"Maria Schneider's orchestral jazz is about feeling. Like Wayne Shorter, she somehow expresses compassion through tones," says The New York Times' jazz writer Ben Ratliff. The multi-GRAMMYÔÎ Award winning composer/arranger presents her 17-member collective next month for her first Jazz at Lincoln Center appearance since 2003.
Born November 27, 1960 in Windom, Minnesota, Schneider first hit the scene with her orchestra in 1994 with Evanescence. Since then, the orchestra has performed at major festivals and concert halls around the globe, garnering at least nine GRAMMYÔÎ Award nominations and winning two GRAMMYÔÎ Awards. She has become known for her fan funding of projects through Artist- Share pre-sales, making her the first artist to win a GRAMMYÔÎ Award for an album not available in retail stores. Schneider received further criticalacclaim for her 2013 release, Winter Morning Walks.
We caught up with Schneider on her busy schedule, just back from the orchestra's performance in Tokyo, Japan. Schneider's enthusiasm shines through: "The reason I love writing for jazz orchestra is that I love the idea of writing music that becomes fully complete through the creativity of these highly inventive musicians that play in the band. I write very detailed music, but I love to leave space where the story can be told in a slightly different way every time by the rhythm section, the soloist, and even the whole band. Collectively, we're all looking for a sense of inevitability in the music, but at the same time, creating music that feels ignited by surprise. This connection that's made it through my music is not only fulfilling to me on the musical level, but on a personal level as well. What I love most is when the musicians bring the music to a place that surprises all of us, and you can see on everyone's face that they're just in shock and delighted. And what's amazing to me is how compositional they are. Even though they may have gone to a very distant place, they are keenly aware that they have to gently land us on the ground so that it meets up with the composed music in a way that feels seamless and logical."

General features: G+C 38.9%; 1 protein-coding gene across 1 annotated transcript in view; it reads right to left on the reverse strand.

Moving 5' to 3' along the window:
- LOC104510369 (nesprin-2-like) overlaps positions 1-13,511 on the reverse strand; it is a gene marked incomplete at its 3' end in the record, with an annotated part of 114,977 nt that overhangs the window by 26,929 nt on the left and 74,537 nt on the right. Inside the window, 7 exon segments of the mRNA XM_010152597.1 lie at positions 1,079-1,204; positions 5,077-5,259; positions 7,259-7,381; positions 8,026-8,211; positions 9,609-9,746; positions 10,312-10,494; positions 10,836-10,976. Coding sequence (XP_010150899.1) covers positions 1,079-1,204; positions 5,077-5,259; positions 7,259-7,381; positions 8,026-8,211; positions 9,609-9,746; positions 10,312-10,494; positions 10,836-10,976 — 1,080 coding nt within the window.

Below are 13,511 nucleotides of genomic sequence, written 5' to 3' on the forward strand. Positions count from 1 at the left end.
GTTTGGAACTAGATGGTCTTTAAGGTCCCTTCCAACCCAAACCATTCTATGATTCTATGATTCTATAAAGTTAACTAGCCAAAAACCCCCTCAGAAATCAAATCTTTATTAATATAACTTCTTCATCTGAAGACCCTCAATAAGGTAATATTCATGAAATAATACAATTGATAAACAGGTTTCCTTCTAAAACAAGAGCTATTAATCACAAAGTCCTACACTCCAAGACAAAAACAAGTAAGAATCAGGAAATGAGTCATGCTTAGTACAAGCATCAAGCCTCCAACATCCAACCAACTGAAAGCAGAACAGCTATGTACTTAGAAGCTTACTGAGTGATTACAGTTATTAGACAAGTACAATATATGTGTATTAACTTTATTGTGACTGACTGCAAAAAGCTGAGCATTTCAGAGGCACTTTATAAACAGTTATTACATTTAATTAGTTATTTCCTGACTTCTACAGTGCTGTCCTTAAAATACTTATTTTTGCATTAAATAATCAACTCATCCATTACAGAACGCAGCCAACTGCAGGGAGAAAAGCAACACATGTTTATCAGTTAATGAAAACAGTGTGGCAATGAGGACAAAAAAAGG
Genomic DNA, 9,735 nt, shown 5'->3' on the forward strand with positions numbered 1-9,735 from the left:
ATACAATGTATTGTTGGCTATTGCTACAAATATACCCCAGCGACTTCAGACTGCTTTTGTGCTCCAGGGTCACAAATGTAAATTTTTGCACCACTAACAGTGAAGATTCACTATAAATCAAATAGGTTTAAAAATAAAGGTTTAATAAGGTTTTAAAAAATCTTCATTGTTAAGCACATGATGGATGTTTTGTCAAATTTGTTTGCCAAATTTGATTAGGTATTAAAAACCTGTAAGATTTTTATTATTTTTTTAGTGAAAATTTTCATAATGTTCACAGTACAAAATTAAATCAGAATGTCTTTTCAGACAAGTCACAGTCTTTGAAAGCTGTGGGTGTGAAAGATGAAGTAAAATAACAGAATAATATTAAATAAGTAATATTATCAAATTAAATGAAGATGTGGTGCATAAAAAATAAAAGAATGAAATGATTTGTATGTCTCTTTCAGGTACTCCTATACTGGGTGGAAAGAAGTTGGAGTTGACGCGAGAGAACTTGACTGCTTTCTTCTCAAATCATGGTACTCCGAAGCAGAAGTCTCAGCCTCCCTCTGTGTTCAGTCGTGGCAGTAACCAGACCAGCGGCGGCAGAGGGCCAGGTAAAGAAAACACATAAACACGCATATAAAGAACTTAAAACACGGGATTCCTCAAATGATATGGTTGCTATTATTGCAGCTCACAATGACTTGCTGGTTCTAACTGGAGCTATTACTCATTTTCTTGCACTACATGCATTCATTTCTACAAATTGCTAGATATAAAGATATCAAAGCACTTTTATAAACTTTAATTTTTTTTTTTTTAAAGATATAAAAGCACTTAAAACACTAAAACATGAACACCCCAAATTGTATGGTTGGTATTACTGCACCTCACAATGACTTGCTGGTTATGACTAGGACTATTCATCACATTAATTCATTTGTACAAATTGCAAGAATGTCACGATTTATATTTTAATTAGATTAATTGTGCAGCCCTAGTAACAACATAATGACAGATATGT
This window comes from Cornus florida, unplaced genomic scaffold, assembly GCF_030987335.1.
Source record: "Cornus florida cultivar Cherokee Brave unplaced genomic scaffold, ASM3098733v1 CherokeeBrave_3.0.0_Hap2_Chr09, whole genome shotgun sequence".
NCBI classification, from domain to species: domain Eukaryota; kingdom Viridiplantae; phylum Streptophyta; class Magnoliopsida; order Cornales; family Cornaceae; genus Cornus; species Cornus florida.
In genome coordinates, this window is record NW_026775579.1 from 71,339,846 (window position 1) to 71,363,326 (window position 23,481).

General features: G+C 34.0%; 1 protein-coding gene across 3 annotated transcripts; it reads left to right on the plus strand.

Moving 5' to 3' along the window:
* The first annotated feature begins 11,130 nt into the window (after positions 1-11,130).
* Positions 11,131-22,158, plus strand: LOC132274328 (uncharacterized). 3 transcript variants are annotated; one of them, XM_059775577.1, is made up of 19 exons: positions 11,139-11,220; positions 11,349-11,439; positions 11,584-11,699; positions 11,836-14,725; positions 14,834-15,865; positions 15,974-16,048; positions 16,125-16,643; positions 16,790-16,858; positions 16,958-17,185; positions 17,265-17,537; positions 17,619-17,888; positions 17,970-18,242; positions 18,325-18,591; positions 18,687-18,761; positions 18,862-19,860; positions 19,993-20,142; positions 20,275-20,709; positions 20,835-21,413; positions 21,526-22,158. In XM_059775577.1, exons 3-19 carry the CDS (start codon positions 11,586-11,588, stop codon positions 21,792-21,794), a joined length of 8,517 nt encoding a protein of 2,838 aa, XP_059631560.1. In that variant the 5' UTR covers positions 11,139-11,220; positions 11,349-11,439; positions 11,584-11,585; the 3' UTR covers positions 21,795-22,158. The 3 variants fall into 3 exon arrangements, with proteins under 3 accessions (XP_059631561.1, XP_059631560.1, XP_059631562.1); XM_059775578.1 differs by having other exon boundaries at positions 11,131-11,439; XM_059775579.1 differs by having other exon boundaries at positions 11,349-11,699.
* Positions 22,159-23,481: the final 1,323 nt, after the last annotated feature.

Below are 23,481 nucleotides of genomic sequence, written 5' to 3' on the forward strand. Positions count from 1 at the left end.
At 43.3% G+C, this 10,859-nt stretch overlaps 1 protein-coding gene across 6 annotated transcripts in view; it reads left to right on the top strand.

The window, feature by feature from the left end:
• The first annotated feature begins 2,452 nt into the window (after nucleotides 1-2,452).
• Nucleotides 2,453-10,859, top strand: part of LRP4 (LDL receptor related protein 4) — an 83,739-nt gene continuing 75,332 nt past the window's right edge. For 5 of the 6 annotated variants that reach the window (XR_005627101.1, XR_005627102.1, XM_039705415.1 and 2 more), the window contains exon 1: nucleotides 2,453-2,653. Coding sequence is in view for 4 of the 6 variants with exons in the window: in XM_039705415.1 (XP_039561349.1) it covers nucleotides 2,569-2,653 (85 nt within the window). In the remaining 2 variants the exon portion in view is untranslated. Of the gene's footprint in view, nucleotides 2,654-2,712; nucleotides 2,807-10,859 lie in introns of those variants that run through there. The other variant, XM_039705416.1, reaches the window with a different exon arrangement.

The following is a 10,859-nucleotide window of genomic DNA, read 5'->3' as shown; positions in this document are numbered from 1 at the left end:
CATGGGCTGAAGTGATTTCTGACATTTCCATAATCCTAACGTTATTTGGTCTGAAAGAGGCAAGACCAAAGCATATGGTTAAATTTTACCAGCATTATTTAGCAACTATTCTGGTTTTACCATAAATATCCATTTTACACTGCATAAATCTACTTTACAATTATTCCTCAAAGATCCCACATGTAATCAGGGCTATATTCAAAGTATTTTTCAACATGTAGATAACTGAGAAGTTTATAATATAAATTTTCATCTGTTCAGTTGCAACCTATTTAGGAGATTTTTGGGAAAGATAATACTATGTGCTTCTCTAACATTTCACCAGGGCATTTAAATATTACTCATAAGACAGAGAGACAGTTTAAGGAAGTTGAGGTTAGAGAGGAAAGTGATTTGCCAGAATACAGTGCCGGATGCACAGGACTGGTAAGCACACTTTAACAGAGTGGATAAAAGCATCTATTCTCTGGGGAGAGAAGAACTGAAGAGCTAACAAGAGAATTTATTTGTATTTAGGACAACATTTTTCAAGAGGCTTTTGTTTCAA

Earlier in Schneider's career, she served as an assistant to composing giant Gil Evans for several years. It seems as though Evans' influence may have rubbed off; "People often ask if Gil Evans influenced my music. I would say that the deepest influence came through just seeing how completely individualistic Gil's music was. It made me want to find my own strong voice and path. It's maybe important to say that I don't think I would've found my way into writing for jazz orchestra if I had not heard how Gil brought in the colors and the transparency of classical music to his work. Also, in terms of form, Bob Brookmeyer showed me how the expansive forms of the classical world could also be brought into the jazz world. That, of course, started with Ellington before Brookmeyer. That was important to me, as classical music was a huge part of my background," Schneider concludes.
As the great Brookmeyer noticed, "Maria Schneider is a chance-taker who has complete control over what she does, and has her own voice." DownBeat magazine's James Hale says, "In the Duke Ellington mode, Schneider understands how to provide both direction and freedom to bring out the best in her soloists. For Schneider, the question is no longer whether she can sustain the heights she has attained on earlier recordings; it is now how far her musical journey will take her."
Come join the journey on this special evening of quality composition and performance in the stunning setting of The Allen Room. It promises to be a night you will remember.
Scott H. Thompson is an internationally published writer and publicist. For more information, visit jalc.org.